Florida Governor Wants to Drop Common Core Tests

On Monday, Gov. Scott directed State Board of Education Chairman Gary Chartrand to withdraw the state from the testing system, at least financially. At one time, 45 states were expected to participate, although several others have dropped out as well.
September 24, 2013
 

n a major about-face, Florida may scrap its plan to administer a national high-stakes test, opting instead to devise one that is more Florida-centric.

The potential move, announced Monday through an executive order by Gov. Rick Scott, could affect everything from teacher evaluations to merit pay to school grades.

All were expected to use the results of a testing system known as Partnership for Assessment of Readiness for Colleges and Careers, or PARCC. The PARCC exams are to test student mastery of Common Core standards, which are benchmarks for what students should learn in language arts and math classes

That test was expected to replace the Florida Comprehensive Assessment Test starting in 2014-15.

"The big question is what will happen in 2014-15. How will this impact school grades?" asked Broward Superintendent Robert Runcie. "That hasn't been fully thought out. I haven't heard of any solutions."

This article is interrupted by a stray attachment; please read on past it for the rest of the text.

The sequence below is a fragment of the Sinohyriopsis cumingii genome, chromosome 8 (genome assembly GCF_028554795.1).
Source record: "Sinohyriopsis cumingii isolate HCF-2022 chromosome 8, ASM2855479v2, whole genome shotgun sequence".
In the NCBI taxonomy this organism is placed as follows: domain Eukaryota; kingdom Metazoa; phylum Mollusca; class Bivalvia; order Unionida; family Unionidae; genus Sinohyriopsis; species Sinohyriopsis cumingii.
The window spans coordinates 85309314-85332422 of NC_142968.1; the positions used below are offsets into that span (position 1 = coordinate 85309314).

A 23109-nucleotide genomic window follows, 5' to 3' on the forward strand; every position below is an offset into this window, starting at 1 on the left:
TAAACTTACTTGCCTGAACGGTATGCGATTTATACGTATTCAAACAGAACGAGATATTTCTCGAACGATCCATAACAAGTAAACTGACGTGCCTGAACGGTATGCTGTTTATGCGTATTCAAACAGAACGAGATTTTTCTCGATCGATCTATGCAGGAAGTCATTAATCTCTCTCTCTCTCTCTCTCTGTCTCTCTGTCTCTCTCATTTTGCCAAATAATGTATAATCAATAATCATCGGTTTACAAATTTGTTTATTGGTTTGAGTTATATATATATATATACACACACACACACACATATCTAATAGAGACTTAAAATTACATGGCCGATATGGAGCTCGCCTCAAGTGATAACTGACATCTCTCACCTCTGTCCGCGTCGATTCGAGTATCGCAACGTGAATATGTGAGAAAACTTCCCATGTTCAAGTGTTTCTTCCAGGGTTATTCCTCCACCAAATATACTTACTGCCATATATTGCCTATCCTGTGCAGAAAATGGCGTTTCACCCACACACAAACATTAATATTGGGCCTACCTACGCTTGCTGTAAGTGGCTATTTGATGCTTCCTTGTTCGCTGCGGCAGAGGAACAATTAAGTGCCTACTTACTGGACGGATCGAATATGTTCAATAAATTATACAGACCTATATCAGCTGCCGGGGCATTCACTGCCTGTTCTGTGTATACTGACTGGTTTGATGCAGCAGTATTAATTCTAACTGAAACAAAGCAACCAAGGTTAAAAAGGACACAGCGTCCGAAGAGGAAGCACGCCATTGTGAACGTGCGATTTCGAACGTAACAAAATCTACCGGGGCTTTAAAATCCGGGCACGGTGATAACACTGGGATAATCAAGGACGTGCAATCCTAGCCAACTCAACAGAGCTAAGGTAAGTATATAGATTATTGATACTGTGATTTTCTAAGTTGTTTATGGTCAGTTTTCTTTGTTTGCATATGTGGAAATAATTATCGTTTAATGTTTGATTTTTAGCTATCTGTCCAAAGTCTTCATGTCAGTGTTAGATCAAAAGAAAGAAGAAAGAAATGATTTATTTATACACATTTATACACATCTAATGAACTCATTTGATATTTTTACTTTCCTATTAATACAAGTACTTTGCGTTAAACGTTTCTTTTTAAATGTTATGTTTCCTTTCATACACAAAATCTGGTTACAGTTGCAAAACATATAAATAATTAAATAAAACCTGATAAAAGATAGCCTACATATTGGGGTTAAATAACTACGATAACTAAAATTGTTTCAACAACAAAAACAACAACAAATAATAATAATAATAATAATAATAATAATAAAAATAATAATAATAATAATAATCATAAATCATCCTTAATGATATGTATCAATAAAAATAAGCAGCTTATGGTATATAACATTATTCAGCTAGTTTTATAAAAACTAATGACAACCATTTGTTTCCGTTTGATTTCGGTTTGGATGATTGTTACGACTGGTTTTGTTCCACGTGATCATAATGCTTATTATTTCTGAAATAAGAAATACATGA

On Monday, Scott directed State Board of Education Chairman Gary Chartrand to withdraw the state from the testing system, at least financially. At one time, 45 states were expected to participate, although several others have dropped out as well.

Florida has been a leader in the PARCC group. Scott's action Monday stopped short of cutting off PARCC as a testing option completely. But given the opposition from leaders in the Florida Legislature, that would seem the likely result.

In issuing his executive order, Scott waded into the controversy surrounding Common Core and its affiliated tests, seeming to side, at least partially, with Tea Party activists who've complained the standards represent "federal intrusion" in local schools.

The standards, however, were devised by state leaders, not the federal government. But the Obama administration has been a strong supporter and encouraged states to adopt them.

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